Machine tools that an amateur could only dream of were standing ready. The resulting car, BHL1, was thus a very professional product, even if it was just the first try. Brian had chosen to run the car in the under 1,500-cc grid, so they used an MG engine, suitably modified.

The car debuted in April 1954 with Archie driving and proved nearly unbeatable. Competitors quickly noticed and beat a path to Lister to buy copies, and suddenly Lister was in the racing-car business.

With success begetting success, Brian and Archie started to consider a second chassis to run in the larger class. The problem with this class was that the only viable engine was the Bristol 2-liter. It was an old design, and very tall. The second chassis, the Lister Bristol, arrived in mid-season. Archie drove both, each in its own grid. He remained wild but impossible to beat.

A new, finicky car

The ultimate 2-liter race engine was reputedly the Maserati A6GC. Compact and powerful — but expensive — it was irresistible to Brian, so he bought one. The old Lister MG was dragged back from retirement and suitably modified to handle the new engine (some chassis tubes and mostly disc brakes). The new engine allowed an all-new body with almost a quarter less frontal area. It came together in the fall and winter of 1955 in anticipation of the 1956 season, and everybody involved thought it would be a jewel. As the new season opened, the flaw in the reasoning became apparent.

The Maserati engine was a piece of junk.

Though an inspired design, the build quality was horrible. Getting it to run at all was a challenge, getting it to run right and finish a race was almost impossible. When it ran right, it was a beautifully balanced car with great power and a fabulous Italian exhaust note: Everything was great except that it just couldn’t finish. Archie loved it dearly, though, and did manage a few high-profile wins and podium finishes. From Brian Lister’s standpoint, the frustration and expense weren’t worth it for the results, and by mid-summer it was relegated to storage as Archie followed other routes.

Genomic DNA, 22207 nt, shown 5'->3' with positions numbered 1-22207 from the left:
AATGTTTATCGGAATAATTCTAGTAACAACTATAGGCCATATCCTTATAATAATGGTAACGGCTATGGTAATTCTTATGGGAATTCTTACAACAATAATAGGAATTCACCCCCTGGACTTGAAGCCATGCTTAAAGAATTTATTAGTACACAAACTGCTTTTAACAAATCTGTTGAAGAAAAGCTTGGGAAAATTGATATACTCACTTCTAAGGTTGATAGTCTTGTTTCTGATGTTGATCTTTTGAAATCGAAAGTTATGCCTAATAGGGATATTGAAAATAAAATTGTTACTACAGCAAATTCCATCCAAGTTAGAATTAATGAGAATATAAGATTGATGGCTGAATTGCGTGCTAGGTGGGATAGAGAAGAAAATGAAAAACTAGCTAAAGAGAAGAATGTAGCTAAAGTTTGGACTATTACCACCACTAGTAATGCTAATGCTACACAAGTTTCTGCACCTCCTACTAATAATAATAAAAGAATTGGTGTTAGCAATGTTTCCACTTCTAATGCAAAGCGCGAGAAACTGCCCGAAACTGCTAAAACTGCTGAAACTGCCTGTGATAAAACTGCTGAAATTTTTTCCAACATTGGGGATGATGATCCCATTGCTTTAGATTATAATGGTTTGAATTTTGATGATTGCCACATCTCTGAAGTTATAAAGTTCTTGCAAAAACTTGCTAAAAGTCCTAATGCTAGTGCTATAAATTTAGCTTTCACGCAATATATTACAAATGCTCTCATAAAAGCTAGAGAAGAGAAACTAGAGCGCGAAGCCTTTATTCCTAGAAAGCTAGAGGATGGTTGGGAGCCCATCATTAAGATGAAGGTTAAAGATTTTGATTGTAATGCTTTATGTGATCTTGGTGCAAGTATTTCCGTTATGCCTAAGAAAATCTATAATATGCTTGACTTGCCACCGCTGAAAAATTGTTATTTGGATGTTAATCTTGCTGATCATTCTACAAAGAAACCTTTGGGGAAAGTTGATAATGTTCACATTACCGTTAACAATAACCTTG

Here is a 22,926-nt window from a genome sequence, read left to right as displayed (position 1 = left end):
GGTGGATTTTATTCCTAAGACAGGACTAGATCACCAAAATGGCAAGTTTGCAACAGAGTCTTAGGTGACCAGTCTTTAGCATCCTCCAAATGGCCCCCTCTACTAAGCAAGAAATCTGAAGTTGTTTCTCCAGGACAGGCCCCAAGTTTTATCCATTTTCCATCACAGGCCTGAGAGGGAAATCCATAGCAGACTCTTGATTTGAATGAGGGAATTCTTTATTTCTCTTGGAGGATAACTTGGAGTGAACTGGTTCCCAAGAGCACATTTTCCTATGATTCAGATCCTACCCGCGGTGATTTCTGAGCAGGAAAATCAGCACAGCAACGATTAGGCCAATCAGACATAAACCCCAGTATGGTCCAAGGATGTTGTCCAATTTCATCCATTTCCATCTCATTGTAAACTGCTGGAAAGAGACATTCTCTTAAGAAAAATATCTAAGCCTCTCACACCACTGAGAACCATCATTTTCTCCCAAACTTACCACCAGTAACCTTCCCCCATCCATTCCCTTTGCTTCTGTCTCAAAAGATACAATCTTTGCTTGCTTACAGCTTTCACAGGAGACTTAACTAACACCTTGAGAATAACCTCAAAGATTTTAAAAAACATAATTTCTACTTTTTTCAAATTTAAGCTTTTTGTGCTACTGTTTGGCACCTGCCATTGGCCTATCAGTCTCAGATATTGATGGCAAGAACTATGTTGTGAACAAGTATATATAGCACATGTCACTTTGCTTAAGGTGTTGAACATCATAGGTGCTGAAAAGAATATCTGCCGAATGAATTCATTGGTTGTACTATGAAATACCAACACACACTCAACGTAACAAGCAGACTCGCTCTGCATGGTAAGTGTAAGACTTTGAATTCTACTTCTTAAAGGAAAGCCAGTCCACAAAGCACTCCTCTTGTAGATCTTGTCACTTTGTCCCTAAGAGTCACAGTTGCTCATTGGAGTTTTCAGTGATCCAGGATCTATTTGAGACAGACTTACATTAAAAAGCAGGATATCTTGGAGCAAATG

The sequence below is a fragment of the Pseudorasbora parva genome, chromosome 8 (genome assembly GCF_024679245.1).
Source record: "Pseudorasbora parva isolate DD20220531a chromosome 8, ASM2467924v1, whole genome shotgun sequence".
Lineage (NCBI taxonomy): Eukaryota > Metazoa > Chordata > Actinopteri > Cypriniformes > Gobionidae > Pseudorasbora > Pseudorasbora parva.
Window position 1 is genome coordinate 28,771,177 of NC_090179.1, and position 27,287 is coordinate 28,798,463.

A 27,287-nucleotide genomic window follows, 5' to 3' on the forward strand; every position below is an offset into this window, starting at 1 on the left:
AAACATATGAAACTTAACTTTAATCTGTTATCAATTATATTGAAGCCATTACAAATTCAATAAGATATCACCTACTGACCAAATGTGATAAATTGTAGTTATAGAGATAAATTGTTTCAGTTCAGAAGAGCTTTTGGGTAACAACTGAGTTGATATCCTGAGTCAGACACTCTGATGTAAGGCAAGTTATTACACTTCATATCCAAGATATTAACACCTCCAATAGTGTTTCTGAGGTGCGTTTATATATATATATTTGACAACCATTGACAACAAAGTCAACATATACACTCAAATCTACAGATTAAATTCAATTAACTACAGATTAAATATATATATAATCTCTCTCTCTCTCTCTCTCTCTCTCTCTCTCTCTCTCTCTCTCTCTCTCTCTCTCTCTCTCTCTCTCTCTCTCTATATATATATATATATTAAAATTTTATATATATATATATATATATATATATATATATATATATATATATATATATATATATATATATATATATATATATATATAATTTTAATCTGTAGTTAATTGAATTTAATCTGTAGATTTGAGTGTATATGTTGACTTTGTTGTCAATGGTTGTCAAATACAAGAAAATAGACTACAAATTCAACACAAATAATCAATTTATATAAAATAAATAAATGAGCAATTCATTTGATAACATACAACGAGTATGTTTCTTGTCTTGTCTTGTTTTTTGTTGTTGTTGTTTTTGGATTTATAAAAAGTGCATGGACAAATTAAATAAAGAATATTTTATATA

In the fall of 1956 Jaguar decided to abandon racing, which opened up a supply of D-type race engines and a substantial amount of sponsorship funding, so Lister decided to build an evolution chassis to handle the weight and horsepower now available, and Lister became famous for the Lister Jaguars. The Maserati was a forgotten relic as the Lister Jaguars and Archie went international.

Archie finally ran out of luck in May of 1958 at Spa, in the wet, when his Lister got wide and tripped at a very fast part of the course. Brian was devastated. It was over.

An amazing relic

So, what are we to make of the Lister Maserati? It is certainly a glorious piece of English racing history. Both the first and third factory racing chassis raced, and it is endowed with a glorious jewel of a Maserati engine.

The engine’s unreliability has long since been replaced with modern understanding and build quality for a powerful and dependable present. It is unquestionably attractive — and by all accounts wonderful to drive. Fitting in it may be an issue, as Archie was tiny and it was built specifically around him.

I will suggest that our subject race car was bought as a collection cornerstone more than any kind of active racer. Save Goodwood, there are few venues appropriate to a car like this.

The car is definitely iconic. The provenance, alloy body and Maserati engine definitely add value, but we seem to be in a soft market for weird, iconic racers these days.

A few years ago, I’d have thought of this as a million-dollar car. In today’s market, I suggest it was fairly bought. ♦